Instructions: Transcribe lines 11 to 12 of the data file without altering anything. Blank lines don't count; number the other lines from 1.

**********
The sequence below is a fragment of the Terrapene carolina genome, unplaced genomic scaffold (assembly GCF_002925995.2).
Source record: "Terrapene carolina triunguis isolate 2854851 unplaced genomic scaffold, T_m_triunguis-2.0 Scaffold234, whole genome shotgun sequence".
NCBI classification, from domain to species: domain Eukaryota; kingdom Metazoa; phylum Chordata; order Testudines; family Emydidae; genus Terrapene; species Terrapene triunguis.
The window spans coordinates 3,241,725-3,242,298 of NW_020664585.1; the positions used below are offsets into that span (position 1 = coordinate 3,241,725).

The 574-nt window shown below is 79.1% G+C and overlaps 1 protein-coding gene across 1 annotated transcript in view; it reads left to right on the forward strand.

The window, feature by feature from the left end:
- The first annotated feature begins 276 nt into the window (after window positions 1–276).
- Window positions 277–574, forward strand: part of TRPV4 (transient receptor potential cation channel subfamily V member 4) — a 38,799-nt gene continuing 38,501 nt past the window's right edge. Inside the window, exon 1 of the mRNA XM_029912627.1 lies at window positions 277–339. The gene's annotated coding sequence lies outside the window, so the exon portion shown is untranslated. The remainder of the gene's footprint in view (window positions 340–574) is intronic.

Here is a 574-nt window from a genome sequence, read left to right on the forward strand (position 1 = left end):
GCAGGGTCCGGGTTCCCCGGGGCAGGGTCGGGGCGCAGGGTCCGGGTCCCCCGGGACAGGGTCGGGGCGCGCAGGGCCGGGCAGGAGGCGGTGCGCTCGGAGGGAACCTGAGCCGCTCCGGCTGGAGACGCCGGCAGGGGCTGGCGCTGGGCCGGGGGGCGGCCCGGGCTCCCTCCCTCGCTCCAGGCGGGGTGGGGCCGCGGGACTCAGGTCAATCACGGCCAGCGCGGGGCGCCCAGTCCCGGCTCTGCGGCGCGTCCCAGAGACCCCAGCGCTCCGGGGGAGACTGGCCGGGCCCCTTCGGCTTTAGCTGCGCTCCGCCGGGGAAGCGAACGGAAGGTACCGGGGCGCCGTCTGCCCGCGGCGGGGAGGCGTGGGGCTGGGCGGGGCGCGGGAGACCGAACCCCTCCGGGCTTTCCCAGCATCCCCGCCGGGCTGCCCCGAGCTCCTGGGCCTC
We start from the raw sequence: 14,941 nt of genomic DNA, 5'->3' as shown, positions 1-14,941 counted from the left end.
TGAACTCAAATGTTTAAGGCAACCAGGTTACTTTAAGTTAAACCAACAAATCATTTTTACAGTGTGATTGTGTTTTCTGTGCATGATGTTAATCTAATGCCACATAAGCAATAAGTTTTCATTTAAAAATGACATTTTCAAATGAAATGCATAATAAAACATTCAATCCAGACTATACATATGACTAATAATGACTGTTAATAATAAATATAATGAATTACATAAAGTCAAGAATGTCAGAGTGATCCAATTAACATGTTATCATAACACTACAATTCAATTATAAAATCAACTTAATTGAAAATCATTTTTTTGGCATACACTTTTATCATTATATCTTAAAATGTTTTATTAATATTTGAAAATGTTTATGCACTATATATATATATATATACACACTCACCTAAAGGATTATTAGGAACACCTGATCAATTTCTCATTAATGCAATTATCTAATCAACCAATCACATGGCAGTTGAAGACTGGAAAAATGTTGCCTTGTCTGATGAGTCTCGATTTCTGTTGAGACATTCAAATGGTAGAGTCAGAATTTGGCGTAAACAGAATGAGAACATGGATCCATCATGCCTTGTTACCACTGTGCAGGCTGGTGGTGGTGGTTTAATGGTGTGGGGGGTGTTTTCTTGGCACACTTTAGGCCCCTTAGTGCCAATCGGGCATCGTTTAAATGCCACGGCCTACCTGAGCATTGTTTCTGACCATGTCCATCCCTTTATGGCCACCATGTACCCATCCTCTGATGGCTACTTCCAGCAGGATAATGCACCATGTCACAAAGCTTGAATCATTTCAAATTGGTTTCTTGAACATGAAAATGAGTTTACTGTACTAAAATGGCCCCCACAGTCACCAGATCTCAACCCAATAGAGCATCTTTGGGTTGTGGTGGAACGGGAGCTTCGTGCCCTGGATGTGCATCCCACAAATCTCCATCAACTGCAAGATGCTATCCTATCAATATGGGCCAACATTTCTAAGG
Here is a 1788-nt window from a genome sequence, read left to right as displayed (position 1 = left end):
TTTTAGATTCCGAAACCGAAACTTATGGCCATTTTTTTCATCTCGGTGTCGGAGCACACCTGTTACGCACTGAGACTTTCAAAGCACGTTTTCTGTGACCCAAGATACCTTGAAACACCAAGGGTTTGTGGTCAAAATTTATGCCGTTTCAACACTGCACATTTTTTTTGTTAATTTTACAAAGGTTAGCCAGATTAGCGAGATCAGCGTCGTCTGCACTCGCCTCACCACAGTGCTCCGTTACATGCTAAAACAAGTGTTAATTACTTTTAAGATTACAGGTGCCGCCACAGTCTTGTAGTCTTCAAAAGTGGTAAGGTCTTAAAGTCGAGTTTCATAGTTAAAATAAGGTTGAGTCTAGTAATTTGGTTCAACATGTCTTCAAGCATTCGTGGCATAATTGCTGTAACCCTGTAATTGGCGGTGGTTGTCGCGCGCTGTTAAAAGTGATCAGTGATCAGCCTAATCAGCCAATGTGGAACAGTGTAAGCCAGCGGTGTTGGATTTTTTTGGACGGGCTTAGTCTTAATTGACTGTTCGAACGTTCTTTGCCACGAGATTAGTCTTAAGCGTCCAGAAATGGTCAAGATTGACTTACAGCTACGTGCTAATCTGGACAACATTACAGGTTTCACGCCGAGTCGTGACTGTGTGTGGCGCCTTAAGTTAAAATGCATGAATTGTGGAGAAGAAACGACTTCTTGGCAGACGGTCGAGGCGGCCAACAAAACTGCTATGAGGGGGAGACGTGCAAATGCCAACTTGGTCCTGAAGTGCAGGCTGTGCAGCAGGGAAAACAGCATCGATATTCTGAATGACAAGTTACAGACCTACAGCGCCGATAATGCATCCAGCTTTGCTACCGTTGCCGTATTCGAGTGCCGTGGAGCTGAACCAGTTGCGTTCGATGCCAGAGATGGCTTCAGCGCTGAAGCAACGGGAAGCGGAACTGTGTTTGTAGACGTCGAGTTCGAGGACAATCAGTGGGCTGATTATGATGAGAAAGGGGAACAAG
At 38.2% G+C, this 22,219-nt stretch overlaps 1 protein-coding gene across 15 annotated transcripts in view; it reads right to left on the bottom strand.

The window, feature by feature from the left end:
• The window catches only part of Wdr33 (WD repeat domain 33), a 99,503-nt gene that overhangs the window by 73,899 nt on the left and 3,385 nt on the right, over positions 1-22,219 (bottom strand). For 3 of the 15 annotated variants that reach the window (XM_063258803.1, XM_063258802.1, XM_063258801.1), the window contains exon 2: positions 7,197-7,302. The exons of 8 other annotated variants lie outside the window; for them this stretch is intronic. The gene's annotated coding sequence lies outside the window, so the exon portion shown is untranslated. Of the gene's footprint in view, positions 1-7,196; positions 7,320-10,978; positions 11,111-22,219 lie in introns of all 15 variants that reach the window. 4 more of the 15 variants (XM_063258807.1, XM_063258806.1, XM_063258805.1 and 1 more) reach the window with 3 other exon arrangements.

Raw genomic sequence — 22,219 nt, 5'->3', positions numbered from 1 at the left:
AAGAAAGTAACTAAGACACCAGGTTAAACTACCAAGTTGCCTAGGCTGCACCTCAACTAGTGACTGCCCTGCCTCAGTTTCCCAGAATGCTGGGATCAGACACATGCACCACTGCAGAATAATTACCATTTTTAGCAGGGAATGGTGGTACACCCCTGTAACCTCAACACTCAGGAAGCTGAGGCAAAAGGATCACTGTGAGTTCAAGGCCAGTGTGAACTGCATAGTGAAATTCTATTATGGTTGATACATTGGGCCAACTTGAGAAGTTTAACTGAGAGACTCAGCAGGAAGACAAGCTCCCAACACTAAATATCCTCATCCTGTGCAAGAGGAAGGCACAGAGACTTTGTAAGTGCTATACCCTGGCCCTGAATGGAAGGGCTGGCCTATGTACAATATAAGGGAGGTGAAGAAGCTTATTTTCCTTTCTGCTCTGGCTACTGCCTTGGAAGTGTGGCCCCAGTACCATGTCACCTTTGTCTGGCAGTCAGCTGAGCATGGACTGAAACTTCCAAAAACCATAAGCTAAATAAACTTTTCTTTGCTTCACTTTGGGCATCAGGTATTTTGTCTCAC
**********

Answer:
We start from the raw sequence: 14,941 nt of genomic DNA, 5'->3' as shown, positions 1-14,941 counted from the left end.
TGAACTCAAATGTTTAAGGCAACCAGGTTACTTTAAGTTAAACCAACAAATCATTTTTACAGTGTGATTGTGTTTTCTGTGCATGATGTTAATCTAATGCCACATAAGCAATAAGTTTTCATTTAAAAATGACATTTTCAAATGAAATGCATAATAAAACATTCAATCCAGACTATACATATGACTAATAATGACTGTTAATAATAAATATAATGAATTACATAAAGTCAAGAATGTCAGAGTGATCCAATTAACATGTTATCATAACACTACAATTCAATTATAAAATCAACTTAATTGAAAATCATTTTTTTGGCATACACTTTTATCATTATATCTTAAAATGTTTTATTAATATTTGAAAATGTTTATGCACTATATATATATATATATACACACTCACCTAAAGGATTATTAGGAACACCTGATCAATTTCTCATTAATGCAATTATCTAATCAACCAATCACATGGCAGTTGAAGACTGGAAAAATGTTGCCTTGTCTGATGAGTCTCGATTTCTGTTGAGACATTCAAATGGTAGAGTCAGAATTTGGCGTAAACAGAATGAGAACATGGATCCATCATGCCTTGTTACCACTGTGCAGGCTGGTGGTGGTGGTTTAATGGTGTGGGGGGTGTTTTCTTGGCACACTTTAGGCCCCTTAGTGCCAATCGGGCATCGTTTAAATGCCACGGCCTACCTGAGCATTGTTTCTGACCATGTCCATCCCTTTATGGCCACCATGTACCCATCCTCTGATGGCTACTTCCAGCAGGATAATGCACCATGTCACAAAGCTTGAATCATTTCAAATTGGTTTCTTGAACATGAAAATGAGTTTACTGTACTAAAATGGCCCCCACAGTCACCAGATCTCAACCCAATAGAGCATCTTTGGGTTGTGGTGGAACGGGAGCTTCGTGCCCTGGATGTGCATCCCACAAATCTCCATCAACTGCAAGATGCTATCCTATCAATATGGGCCAACATTTCTAAGG